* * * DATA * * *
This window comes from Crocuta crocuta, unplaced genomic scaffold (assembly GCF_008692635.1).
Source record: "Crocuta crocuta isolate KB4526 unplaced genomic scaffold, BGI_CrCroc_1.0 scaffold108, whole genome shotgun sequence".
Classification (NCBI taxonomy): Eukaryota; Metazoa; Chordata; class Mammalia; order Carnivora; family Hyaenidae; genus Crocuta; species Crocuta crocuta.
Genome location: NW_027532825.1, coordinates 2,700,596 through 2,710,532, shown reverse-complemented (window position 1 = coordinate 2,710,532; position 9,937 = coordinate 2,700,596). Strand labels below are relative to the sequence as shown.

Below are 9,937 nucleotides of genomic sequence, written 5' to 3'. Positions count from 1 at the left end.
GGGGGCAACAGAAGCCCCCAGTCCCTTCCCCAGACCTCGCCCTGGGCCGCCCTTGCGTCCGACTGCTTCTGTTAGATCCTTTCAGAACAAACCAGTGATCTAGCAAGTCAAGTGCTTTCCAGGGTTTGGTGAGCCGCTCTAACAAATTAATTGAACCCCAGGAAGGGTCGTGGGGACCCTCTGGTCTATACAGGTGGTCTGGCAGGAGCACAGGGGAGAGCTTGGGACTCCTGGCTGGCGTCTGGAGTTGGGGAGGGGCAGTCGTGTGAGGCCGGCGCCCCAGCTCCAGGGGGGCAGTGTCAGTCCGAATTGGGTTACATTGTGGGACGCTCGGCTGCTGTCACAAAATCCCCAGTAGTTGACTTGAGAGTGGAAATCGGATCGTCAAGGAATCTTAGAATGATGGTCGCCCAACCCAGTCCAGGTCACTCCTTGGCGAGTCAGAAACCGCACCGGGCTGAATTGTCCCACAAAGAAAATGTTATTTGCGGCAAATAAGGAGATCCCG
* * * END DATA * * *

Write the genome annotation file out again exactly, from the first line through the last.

This window comes from Crocuta crocuta, unplaced genomic scaffold (assembly GCF_008692635.1).
Source record: "Crocuta crocuta isolate KB4526 unplaced genomic scaffold, BGI_CrCroc_1.0 scaffold108, whole genome shotgun sequence".
Classification (NCBI taxonomy): Eukaryota; Metazoa; Chordata; class Mammalia; order Carnivora; family Hyaenidae; genus Crocuta; species Crocuta crocuta.
Genome location: NW_027532825.1, coordinates 2,700,596 through 2,710,532, shown reverse-complemented (window position 1 = coordinate 2,710,532; position 9,937 = coordinate 2,700,596). Strand labels below are relative to the sequence as shown.

Below are 9,937 nucleotides of genomic sequence, written 5' to 3'. Positions count from 1 at the left end.
GGGGGCAACAGAAGCCCCCAGTCCCTTCCCCAGACCTCGCCCTGGGCCGCCCTTGCGTCCGACTGCTTCTGTTAGATCCTTTCAGAACAAACCAGTGATCTAGCAAGTCAAGTGCTTTCCAGGGTTTGGTGAGCCGCTCTAACAAATTAATTGAACCCCAGGAAGGGTCGTGGGGACCCTCTGGTCTATACAGGTGGTCTGGCAGGAGCACAGGGGAGAGCTTGGGACTCCTGGCTGGCGTCTGGAGTTGGGGAGGGGCAGTCGTGTGAGGCCGGCGCCCCAGCTCCAGGGGGGCAGTGTCAGTCCGAATTGGGTTACATTGTGGGACGCTCGGCTGCTGTCACAAAATCCCCAGTAGTTGACTTGAGAGTGGAAATCGGATCGTCAAGGAATCTTAGAATGATGGTCGCCCAACCCAGTCCAGGTCACTCCTTGGCGAGTCAGAAACCGCACCGGGCTGAATTGTCCCACAAAGAAAATGTTATTTGCGGCAAATAAGGAGATCCCG